The Art of Sacks-Appeal
This game makes me want to be British. Unapologetically, I lay down arms and embrace Stephen Fry's sweet, sweet smooth as water voice. This, is fortunately a good thing, because just like the first game, you'll be hearing A LOT of the guy, especially if you choose to wade your way through Create mode (more on that later).
The story is a more cohesive experience all and all. Instead of a hazy string of text boxes to guide you along, the sequel makes use of new tools to give you fully designed cutscenes at the beginning and end of each chapter with complete voice over work. The story line is also more focused this time, sending your sackperson on an epic quest to stop the negativitron from destroying craftworld, throwing you in the mix with some much more memorable characters such as "Larry da Vinci" voiced by John Cleese and some of the best crazy person script I've seen in gaming given to "Dr. Herbert Higginbotham".
The music is just as catchy and they've included even more audio tracks, including the very catchy "A Fifth of Beethoven" which is a 70's upped rendition of the classical piece. The physics, to much dismay remains quite the same, with the very
acceptable excuse that all the millions of user created back levels have been imported into this one. Honestly, I've always held the belief the game is more puzzle than platformer and the game's physics does a great job to accomplish that task. The story is quite lengthy, much like the first, especially if you have that not-so-rare OSS (Oh, something shiney!) completionist disorder that will compel you to chase down every last costume piece and sticker each level has to offer. And of course you'll be chasing down those bubbles with the latest of gadgets including the grappling hook, a pair of power gloves coined as the "Grabinator" and the coveted "Creationator" which is a helmet the level designer configures to shoot out whatever he damn well pleases... like cupcakes... yes, cupcakes.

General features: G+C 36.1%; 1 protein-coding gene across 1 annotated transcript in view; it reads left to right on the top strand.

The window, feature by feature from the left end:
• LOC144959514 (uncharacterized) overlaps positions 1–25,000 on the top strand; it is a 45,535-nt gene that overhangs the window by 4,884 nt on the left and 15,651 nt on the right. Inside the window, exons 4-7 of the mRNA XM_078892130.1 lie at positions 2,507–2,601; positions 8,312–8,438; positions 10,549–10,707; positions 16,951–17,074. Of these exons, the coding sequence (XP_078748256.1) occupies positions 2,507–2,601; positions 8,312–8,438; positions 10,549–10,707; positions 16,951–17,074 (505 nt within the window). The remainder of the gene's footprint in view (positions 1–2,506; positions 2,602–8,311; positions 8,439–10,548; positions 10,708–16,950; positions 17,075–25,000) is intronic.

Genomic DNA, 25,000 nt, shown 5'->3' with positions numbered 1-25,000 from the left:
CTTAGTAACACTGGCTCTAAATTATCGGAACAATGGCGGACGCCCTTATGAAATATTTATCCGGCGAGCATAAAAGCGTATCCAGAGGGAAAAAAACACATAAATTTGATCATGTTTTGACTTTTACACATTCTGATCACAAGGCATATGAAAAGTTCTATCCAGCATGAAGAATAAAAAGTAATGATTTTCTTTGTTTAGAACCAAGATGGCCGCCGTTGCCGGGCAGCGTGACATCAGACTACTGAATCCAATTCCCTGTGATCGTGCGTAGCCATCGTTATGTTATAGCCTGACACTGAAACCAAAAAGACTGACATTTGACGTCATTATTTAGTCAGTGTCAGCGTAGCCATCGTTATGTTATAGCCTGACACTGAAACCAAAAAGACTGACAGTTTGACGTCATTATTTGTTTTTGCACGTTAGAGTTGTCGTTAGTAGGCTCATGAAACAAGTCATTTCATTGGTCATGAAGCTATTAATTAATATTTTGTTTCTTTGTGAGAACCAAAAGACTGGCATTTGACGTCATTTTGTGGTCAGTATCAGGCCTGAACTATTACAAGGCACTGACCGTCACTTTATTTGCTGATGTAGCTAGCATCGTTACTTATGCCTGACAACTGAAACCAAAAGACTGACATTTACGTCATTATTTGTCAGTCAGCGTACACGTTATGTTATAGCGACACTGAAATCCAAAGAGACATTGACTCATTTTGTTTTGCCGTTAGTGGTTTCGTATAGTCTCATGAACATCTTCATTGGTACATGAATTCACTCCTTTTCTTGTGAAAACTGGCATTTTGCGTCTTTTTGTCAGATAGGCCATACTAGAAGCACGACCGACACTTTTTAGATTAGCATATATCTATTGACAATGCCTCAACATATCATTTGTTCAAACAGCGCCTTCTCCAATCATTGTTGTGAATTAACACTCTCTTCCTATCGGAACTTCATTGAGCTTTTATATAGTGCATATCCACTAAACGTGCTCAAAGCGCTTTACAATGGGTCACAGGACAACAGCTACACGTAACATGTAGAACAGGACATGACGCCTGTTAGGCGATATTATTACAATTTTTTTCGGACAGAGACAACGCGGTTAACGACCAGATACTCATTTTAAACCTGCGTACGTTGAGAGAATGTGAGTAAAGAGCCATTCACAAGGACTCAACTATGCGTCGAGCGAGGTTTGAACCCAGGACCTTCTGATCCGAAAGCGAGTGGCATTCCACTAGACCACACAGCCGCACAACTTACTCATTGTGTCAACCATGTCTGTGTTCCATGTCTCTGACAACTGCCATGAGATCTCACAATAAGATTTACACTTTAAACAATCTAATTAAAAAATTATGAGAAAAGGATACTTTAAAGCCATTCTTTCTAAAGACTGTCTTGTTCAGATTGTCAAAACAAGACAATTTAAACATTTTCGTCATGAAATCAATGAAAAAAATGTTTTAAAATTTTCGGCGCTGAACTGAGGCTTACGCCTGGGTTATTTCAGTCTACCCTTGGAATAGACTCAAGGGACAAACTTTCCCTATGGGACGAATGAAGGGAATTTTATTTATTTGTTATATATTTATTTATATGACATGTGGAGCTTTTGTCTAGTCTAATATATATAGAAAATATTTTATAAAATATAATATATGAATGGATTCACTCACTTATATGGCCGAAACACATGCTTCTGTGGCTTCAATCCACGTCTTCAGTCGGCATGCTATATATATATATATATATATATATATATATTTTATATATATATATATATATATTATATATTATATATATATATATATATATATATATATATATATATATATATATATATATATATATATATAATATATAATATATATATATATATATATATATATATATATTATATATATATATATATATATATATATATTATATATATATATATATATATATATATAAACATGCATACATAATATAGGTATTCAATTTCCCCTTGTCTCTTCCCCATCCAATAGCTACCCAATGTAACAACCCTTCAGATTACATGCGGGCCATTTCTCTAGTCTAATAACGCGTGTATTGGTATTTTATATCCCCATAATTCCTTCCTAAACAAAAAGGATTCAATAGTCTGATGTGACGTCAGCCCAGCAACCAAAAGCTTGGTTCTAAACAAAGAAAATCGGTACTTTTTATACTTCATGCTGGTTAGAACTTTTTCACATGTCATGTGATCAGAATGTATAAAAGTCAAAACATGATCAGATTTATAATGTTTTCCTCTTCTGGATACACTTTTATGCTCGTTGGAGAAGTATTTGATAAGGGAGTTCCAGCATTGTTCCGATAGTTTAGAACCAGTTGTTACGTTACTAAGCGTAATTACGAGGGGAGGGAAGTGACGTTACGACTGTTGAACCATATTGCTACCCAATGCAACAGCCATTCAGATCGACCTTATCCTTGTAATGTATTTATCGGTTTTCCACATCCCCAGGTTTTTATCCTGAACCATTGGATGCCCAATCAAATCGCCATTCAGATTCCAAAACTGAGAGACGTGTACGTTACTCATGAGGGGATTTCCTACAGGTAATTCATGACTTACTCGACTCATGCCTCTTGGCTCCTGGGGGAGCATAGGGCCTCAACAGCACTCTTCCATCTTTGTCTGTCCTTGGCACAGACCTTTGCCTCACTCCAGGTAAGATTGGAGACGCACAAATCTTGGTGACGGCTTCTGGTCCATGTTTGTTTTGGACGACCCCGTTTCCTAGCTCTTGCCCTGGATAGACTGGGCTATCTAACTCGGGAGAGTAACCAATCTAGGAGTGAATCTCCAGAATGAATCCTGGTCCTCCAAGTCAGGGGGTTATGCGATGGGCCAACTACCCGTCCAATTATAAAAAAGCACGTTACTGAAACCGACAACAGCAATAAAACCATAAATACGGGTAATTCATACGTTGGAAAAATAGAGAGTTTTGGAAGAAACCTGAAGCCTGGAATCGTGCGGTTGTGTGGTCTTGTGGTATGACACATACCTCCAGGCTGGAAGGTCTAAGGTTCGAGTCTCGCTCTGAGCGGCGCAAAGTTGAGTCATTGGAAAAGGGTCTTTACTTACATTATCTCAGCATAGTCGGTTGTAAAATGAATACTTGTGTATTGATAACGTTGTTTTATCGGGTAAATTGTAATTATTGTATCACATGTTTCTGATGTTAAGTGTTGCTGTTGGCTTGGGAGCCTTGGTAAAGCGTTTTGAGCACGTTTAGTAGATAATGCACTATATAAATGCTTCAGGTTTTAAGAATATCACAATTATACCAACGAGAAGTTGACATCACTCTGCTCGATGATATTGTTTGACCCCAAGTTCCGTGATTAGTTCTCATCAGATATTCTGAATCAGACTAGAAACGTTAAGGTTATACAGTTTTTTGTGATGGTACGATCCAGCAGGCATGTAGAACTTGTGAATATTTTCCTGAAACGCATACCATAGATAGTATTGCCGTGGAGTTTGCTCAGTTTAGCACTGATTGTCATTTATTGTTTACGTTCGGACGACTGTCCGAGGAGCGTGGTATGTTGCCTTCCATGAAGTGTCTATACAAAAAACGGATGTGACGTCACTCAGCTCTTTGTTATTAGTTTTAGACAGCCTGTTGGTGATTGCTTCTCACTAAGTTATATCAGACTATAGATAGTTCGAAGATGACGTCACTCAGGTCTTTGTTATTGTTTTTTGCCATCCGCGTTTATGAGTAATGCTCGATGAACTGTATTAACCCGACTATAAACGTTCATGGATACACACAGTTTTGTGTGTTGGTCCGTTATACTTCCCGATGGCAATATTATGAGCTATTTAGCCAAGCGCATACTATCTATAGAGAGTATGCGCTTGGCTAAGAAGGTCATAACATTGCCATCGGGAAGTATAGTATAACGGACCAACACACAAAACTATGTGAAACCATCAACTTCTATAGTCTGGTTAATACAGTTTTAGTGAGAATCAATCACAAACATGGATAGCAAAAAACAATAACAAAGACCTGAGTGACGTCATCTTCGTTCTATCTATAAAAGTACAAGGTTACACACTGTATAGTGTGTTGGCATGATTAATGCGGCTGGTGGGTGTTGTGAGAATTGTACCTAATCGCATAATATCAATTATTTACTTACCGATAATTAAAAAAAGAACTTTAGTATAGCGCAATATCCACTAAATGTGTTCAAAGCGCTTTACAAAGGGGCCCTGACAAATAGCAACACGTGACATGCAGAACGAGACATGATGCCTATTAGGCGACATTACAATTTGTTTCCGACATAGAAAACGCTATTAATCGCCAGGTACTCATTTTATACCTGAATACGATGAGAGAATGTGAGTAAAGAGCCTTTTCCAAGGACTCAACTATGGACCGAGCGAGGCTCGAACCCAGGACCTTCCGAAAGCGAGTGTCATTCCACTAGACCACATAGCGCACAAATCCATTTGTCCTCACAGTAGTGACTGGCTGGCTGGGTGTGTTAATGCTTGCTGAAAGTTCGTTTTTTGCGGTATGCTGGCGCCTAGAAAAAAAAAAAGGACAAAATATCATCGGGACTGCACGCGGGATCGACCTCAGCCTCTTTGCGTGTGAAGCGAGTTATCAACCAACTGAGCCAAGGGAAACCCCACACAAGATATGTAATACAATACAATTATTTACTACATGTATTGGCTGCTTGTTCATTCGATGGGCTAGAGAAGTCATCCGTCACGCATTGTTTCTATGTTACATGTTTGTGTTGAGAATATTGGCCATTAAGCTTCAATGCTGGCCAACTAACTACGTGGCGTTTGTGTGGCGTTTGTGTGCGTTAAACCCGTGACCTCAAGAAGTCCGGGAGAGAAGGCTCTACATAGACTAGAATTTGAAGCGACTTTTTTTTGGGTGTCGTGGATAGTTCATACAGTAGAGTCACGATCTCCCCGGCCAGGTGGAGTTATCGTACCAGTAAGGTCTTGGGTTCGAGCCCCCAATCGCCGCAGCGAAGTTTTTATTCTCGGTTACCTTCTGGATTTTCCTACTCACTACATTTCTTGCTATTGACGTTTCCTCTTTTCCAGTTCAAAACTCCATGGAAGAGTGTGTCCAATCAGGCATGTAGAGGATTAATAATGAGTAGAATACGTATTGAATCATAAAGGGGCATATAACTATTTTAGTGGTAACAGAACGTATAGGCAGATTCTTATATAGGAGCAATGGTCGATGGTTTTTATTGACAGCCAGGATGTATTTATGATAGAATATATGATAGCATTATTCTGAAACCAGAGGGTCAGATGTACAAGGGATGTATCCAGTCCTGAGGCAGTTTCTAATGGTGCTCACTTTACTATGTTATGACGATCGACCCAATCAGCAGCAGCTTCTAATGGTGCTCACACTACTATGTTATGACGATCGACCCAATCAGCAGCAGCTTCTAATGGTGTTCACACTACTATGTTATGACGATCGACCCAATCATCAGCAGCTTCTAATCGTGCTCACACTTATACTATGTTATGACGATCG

However, one of the very few downfalls of this game has to be that some of those prize bubbles require multiple sackpeople to reach, who must be very co-ordinated to work together, and sometimes requiring up to the maximum of four of them. This shouldn't be strange to people who played the last one, however the multiplayer seems to be a step backwards in my experience so far. If you want to group randomly with someone, you load a level and are asked "Join Us" or "Play alone". Simple enough, however, if you click "Join us" the game is going to throw you into a random game, even sometimes with people who clicked "Play alone".